La Trobe

File(s) under embargo

4

month(s)

18

day(s)

until file(s) become available

The antidepressant hoax: conspiracy theories decrease health-seeking intentions

journal contribution
posted on 17.03.2021, 04:41 by Eleanor NatoliEleanor Natoli, Mathew MarquesMathew Marques
© 2020 The British Psychological Society Health-related conspiracy theories can undermine the trustworthiness of actors and institutions and may impact an individual’s intention to seek help. Across three experimental studies, we investigated the consequences of exposure to an antidepressant conspiracy theory on general intentions to seek medical and psychological help. Study 1 participants (N = 299) were randomly allocated to read one of three articles (pro-conspiracy, anti-conspiracy, control) after which they completed measures of conspiracy endorsement, trust, powerlessness, and health-seeking intentions. Results suggested that exposure to antidepressant conspiracy theories significantly reduced individual’s intention to seek help indirectly through decreased trust in health authorities, but not health-industry-related powerlessness. In two additional pre-registered studies, we found some support for these findings. While Study 2 (N = 244) found no support for a direct or indirect relationship between conspiracy exposure and health-seeking intentions, an exploratory analysis highlighted the importance of gender differences when investigating conspiracy exposure on intentions. Study 3 (N = 247) replicated Study 1 findings, highlighting that antidepressant conspiracy theories decrease health-seeking intentions indirectly through decreased trust and increased powerlessness. Mere exposure to antidepressant conspiracy theories had significant indirect consequences on general health-seeking intentions.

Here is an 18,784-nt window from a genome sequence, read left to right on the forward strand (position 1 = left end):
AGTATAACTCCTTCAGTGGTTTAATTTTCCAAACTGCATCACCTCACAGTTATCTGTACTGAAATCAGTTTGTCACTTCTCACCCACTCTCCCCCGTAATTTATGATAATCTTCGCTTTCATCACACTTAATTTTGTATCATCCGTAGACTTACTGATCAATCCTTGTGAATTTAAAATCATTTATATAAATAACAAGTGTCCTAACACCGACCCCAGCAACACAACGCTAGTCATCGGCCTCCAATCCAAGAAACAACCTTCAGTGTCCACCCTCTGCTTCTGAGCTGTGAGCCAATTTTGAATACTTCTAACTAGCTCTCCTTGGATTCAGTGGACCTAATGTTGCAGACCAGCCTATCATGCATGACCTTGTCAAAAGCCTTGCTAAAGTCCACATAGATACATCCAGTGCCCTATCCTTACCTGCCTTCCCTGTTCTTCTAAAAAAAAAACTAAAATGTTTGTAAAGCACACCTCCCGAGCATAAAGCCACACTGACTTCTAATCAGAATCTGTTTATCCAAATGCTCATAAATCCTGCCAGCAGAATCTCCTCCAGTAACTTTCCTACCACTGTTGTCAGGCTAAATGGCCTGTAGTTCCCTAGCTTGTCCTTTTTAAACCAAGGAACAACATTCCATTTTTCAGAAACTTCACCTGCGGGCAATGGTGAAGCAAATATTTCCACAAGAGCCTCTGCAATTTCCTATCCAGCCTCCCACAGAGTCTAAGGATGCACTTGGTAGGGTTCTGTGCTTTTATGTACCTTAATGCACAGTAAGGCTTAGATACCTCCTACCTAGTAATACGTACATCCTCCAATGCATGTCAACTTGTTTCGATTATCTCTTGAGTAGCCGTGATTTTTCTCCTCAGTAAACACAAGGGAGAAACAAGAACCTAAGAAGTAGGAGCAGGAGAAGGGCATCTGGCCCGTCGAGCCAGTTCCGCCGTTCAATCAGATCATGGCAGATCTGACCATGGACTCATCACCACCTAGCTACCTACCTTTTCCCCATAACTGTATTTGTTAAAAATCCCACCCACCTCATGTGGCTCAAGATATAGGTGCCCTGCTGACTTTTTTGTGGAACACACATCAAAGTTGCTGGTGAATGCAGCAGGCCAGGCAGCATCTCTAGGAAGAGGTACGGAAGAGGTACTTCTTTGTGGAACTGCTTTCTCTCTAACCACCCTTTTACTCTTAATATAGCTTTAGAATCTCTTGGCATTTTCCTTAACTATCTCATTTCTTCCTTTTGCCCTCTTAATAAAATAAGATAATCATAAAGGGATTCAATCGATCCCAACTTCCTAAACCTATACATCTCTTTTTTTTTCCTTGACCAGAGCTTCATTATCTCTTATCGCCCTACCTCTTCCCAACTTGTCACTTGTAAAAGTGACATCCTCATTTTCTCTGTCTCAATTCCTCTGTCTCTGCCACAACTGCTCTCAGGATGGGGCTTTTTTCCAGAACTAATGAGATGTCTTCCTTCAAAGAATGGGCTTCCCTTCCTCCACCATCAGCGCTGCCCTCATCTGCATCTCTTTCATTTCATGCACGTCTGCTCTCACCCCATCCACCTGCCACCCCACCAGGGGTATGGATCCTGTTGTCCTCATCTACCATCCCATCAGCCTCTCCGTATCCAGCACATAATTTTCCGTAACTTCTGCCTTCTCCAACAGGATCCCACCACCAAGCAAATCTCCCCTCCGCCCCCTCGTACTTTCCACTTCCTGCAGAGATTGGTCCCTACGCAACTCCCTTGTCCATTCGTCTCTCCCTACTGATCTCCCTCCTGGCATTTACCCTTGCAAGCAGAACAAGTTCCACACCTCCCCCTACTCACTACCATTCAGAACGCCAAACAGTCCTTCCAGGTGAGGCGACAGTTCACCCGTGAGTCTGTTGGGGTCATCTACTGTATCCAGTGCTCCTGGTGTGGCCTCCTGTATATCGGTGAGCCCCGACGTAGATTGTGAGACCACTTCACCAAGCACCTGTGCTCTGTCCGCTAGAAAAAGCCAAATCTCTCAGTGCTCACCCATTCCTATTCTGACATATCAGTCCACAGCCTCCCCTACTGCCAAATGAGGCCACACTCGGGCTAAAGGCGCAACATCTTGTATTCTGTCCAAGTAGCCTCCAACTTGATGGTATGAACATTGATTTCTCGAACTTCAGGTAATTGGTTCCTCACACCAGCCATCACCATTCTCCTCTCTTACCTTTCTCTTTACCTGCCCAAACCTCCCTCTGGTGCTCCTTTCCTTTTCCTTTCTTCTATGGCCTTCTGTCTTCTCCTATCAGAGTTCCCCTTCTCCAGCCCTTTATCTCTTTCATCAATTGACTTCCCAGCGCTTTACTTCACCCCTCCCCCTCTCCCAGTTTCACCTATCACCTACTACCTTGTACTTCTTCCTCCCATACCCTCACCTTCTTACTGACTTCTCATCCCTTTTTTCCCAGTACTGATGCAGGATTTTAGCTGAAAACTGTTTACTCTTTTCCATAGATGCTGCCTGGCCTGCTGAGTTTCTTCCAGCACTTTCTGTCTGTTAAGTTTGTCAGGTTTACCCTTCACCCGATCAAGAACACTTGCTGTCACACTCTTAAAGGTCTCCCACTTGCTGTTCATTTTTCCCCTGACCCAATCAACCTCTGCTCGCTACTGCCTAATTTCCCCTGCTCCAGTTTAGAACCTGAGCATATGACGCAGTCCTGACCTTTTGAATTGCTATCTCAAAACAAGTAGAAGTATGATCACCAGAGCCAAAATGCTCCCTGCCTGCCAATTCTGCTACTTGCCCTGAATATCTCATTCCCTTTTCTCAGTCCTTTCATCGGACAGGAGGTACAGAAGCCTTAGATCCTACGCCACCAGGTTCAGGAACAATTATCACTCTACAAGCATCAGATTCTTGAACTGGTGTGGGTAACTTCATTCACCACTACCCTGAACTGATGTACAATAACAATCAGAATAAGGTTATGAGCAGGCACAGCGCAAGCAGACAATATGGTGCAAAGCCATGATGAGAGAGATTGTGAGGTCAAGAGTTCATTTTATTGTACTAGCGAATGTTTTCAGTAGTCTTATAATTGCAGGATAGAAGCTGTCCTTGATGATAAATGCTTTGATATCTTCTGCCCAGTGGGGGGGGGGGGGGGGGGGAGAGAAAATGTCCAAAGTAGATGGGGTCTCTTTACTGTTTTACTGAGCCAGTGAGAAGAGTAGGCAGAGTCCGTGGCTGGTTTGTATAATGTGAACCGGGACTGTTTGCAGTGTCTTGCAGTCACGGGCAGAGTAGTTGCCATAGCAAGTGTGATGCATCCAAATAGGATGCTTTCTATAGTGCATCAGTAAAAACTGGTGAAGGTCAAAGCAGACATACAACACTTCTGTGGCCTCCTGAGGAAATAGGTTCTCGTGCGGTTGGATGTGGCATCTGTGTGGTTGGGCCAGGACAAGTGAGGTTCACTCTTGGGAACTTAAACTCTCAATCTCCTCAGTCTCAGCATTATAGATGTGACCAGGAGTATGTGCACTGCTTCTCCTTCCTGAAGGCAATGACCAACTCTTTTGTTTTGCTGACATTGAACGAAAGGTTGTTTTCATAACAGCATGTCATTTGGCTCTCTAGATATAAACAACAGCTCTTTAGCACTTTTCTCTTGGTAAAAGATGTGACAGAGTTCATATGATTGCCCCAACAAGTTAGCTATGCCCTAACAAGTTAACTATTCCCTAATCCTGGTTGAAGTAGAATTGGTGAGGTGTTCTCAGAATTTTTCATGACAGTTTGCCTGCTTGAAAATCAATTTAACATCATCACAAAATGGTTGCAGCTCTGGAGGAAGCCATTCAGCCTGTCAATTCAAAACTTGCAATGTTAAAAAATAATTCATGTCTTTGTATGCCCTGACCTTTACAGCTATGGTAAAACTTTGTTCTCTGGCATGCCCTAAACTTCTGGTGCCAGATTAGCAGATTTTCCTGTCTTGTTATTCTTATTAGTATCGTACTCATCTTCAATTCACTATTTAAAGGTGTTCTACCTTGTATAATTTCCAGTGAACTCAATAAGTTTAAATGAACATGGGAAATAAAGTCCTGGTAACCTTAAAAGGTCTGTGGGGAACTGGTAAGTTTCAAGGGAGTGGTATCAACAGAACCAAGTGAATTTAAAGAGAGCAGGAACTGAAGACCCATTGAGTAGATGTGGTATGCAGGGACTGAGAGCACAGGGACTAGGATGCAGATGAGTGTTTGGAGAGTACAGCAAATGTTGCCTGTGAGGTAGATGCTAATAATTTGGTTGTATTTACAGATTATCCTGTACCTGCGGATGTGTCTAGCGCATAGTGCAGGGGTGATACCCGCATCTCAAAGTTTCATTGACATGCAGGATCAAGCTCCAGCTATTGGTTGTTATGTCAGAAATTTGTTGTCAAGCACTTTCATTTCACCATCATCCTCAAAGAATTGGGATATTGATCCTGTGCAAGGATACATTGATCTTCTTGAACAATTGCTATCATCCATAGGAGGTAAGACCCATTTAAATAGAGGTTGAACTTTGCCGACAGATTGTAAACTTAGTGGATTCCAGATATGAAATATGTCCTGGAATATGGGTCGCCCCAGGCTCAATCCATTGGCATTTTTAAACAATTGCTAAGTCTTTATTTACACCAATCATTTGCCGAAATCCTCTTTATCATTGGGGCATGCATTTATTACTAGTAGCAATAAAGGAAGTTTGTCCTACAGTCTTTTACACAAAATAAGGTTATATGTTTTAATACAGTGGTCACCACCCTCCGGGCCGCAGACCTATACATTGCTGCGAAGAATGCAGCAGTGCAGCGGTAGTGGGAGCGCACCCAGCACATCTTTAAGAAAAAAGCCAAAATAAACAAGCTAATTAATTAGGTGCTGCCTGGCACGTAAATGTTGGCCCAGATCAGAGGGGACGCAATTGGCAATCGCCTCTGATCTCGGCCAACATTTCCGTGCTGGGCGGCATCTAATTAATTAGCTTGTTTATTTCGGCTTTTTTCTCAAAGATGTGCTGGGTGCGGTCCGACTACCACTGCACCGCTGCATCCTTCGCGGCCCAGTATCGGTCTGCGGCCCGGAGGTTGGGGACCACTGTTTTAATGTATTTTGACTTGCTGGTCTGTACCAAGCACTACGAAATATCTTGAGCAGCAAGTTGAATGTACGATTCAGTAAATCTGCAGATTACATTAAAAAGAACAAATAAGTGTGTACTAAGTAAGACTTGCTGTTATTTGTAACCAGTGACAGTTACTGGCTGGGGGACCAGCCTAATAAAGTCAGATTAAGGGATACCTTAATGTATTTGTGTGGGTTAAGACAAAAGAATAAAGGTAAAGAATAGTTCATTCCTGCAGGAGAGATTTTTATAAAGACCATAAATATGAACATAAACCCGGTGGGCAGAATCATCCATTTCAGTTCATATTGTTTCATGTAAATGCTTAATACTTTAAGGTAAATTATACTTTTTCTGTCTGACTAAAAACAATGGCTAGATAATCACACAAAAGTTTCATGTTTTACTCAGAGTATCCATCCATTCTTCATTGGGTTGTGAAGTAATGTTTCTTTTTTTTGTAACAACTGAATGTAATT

History

Publication Date

01/01/2020

Journal

British Journal of Social Psychology

Article Number

bjso.12426

Pagination

22p. (p. 1-22)

Publisher

Wiley

ISSN

0144-6665

Rights Statement

The Authors reserves all moral rights over the deposited text and must be credited if any re-use occurs. Documents deposited in OPAL are the Open Access versions of outputs published elsewhere. Changes resulting from the publishing process may therefore not be reflected in this document. The final published version may be obtained via the publisher’s DOI. Please note that additional copyright and access restrictions may apply to the published version.